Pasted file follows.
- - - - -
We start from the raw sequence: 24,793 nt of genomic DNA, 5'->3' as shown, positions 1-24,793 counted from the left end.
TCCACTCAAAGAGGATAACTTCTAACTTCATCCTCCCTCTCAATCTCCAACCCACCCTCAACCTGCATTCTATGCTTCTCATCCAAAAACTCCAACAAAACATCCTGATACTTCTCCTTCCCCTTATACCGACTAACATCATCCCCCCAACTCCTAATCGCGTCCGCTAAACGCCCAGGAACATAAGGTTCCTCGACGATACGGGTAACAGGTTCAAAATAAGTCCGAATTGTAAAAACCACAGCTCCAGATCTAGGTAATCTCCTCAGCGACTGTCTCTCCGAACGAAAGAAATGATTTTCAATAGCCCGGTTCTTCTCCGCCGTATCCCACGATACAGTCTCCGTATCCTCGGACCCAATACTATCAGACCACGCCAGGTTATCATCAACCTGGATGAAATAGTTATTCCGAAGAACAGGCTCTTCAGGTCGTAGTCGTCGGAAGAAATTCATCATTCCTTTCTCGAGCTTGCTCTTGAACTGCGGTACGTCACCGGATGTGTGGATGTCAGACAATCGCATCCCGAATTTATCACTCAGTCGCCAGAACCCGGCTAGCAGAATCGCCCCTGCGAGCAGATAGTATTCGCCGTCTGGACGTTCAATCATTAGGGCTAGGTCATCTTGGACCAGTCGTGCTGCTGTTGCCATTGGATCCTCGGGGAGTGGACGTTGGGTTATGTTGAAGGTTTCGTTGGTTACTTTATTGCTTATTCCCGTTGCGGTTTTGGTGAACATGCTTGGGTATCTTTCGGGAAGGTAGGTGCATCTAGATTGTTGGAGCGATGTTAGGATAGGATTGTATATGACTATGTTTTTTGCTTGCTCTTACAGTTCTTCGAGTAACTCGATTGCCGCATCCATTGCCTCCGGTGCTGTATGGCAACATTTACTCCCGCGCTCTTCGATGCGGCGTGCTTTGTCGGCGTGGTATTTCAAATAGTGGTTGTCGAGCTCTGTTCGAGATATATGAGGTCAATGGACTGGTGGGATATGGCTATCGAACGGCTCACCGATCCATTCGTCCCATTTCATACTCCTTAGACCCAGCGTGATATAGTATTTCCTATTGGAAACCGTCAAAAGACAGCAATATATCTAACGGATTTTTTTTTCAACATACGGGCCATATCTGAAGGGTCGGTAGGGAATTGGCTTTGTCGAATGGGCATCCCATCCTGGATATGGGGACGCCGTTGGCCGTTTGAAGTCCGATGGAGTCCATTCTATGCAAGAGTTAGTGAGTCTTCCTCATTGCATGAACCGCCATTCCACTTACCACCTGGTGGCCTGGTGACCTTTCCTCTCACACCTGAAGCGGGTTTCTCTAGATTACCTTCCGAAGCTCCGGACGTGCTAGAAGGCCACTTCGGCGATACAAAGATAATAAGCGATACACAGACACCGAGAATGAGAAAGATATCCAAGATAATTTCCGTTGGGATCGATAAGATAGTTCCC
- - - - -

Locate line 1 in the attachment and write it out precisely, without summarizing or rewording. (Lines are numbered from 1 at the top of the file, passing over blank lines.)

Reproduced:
We start from the raw sequence: 24,793 nt of genomic DNA, 5'->3' as shown, positions 1-24,793 counted from the left end.